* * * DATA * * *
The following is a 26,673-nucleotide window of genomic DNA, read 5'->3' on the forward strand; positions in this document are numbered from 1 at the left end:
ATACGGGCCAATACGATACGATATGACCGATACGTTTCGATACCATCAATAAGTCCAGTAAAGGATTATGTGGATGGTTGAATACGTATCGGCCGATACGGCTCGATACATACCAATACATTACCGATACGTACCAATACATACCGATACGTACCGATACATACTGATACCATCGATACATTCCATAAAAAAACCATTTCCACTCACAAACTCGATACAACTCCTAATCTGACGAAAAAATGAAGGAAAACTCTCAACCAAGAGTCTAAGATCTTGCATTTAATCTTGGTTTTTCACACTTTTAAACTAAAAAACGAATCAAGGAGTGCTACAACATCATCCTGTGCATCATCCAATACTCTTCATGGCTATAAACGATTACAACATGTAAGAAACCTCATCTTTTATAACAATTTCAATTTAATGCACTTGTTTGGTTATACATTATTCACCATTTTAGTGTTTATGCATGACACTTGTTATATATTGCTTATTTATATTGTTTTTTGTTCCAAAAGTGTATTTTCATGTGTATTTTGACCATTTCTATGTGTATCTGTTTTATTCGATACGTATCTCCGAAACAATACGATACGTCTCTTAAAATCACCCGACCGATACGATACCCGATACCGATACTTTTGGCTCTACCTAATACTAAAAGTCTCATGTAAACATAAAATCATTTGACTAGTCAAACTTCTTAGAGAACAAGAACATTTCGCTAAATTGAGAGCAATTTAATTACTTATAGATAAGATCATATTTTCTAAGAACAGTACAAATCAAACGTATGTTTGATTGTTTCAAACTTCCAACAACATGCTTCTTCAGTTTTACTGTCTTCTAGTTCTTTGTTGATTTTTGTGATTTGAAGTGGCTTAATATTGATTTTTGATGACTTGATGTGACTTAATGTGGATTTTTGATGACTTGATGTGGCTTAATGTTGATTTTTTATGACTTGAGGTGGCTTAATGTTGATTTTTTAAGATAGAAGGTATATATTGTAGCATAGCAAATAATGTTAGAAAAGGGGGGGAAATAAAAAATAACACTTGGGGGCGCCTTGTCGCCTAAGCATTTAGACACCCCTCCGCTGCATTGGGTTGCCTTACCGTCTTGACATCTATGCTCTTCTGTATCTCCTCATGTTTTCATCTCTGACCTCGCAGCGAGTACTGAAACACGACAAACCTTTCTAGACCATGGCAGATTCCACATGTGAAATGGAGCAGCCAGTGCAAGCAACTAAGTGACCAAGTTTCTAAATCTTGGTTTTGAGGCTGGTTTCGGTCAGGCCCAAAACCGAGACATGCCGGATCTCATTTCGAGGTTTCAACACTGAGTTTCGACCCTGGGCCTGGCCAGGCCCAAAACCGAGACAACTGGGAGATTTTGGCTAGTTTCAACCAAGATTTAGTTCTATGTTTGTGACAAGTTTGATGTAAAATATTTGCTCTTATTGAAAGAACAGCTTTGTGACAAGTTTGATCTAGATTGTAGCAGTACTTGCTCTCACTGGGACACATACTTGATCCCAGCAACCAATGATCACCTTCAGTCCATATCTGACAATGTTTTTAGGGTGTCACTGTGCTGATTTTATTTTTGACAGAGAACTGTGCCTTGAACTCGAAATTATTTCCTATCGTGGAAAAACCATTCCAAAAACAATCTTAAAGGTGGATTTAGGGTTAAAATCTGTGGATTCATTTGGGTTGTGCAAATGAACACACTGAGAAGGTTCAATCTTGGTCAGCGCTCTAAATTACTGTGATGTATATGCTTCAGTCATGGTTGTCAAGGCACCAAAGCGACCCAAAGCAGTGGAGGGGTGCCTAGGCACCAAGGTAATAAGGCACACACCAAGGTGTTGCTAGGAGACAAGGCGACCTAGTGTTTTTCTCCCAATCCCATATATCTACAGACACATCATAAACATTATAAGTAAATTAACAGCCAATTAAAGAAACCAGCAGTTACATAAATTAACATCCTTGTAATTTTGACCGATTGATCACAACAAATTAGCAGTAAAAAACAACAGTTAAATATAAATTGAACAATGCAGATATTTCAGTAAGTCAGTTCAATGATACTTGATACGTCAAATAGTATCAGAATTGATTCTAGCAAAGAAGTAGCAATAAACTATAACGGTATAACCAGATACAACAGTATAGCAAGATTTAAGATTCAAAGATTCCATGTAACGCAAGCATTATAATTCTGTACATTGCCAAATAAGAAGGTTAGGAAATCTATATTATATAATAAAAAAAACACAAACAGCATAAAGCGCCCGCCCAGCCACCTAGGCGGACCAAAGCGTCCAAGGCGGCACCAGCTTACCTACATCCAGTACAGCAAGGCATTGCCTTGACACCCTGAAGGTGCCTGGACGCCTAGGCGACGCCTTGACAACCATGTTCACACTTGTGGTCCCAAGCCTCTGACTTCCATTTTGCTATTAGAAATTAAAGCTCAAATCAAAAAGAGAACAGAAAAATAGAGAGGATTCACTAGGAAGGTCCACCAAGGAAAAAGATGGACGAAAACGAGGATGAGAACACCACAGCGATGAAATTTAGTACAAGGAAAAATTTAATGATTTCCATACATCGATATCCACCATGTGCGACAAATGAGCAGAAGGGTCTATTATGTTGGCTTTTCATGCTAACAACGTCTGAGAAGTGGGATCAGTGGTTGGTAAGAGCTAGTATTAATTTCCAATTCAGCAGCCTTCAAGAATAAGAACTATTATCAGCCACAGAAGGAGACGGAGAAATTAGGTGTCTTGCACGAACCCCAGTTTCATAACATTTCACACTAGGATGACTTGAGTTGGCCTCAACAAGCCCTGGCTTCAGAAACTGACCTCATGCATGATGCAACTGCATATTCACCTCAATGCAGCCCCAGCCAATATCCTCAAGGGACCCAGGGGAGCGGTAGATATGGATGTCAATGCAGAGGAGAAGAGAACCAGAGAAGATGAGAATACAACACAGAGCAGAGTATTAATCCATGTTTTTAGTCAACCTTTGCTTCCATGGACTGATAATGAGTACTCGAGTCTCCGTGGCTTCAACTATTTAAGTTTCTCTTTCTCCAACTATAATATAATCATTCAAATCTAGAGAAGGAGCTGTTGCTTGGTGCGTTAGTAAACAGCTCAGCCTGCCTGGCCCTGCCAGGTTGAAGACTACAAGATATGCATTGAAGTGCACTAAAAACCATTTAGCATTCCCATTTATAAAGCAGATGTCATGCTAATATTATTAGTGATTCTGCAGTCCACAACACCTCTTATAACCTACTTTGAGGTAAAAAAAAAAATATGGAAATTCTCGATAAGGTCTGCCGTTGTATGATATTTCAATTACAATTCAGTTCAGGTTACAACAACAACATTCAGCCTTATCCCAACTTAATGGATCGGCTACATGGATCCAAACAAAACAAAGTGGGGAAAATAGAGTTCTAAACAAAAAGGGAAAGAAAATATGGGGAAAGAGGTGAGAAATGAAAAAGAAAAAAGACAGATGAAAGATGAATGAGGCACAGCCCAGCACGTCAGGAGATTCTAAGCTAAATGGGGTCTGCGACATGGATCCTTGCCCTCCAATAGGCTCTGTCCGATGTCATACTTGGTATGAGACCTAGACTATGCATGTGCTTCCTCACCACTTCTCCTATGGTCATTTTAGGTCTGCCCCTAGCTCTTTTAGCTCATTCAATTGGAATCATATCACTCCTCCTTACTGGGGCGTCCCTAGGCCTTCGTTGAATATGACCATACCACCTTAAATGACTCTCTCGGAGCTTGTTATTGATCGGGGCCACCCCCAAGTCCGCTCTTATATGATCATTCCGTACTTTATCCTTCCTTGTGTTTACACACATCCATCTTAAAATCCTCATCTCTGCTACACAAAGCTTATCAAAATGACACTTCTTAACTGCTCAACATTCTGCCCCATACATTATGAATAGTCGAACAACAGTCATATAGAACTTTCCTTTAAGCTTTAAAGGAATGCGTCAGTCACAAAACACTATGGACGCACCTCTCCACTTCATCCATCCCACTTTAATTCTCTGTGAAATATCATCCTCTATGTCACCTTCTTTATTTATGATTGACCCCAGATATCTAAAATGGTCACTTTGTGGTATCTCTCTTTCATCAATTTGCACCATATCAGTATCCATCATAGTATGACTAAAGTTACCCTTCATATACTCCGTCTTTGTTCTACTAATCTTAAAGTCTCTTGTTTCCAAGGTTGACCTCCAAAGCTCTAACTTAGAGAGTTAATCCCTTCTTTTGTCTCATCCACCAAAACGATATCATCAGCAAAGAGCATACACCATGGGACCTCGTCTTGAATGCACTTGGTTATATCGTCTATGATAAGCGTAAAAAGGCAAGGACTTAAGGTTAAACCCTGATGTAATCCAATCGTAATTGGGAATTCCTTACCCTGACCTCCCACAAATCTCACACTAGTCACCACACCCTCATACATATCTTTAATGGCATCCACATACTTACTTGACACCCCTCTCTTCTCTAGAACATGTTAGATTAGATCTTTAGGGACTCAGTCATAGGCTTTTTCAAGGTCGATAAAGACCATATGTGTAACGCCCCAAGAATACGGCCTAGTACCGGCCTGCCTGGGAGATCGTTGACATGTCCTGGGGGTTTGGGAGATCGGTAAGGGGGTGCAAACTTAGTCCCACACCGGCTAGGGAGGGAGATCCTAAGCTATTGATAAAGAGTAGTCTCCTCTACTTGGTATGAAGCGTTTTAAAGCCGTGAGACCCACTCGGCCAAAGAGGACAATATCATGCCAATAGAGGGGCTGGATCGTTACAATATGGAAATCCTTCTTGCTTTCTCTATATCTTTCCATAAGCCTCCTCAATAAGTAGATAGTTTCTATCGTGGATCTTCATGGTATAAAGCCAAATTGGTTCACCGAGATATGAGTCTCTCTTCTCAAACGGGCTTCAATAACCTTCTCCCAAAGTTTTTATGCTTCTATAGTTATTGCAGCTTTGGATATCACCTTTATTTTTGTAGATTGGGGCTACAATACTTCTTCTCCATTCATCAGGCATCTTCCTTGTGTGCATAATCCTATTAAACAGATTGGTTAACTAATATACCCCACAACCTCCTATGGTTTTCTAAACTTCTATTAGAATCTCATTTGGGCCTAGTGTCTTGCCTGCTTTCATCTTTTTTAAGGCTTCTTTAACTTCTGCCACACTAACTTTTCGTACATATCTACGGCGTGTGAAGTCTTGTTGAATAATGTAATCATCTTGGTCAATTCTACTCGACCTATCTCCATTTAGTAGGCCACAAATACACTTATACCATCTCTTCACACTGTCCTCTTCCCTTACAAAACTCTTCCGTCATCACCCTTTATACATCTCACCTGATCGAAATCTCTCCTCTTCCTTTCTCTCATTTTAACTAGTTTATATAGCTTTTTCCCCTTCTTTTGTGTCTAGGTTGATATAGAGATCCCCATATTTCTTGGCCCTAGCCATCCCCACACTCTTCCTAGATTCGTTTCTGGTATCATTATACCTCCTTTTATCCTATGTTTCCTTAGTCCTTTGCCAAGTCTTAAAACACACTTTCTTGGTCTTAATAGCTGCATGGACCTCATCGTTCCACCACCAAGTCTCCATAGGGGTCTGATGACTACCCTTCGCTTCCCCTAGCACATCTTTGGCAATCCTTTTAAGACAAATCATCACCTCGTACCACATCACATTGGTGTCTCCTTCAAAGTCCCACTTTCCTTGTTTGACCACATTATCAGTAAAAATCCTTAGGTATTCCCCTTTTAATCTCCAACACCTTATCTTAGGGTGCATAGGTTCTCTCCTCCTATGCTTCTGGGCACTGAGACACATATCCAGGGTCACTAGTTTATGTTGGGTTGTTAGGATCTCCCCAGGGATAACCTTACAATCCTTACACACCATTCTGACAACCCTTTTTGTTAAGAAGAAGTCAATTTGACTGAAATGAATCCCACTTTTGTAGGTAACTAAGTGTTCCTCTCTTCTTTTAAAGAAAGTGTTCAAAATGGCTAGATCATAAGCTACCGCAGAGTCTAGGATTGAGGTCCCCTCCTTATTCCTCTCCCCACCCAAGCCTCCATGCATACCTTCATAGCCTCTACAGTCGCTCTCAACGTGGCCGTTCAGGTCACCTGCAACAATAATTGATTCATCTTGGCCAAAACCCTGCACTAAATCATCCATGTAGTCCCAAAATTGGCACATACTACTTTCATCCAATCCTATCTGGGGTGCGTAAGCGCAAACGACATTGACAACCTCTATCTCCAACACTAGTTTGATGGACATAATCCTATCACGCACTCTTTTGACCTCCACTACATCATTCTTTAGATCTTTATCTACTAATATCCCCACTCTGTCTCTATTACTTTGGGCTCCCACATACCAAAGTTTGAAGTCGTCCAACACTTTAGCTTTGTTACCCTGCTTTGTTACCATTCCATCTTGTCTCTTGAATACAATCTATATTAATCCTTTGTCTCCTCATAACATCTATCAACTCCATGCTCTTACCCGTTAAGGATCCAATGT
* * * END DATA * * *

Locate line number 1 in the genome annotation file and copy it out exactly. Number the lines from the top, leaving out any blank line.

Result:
The following is a 26,673-nucleotide window of genomic DNA, read 5'->3' on the forward strand; positions in this document are numbered from 1 at the left end: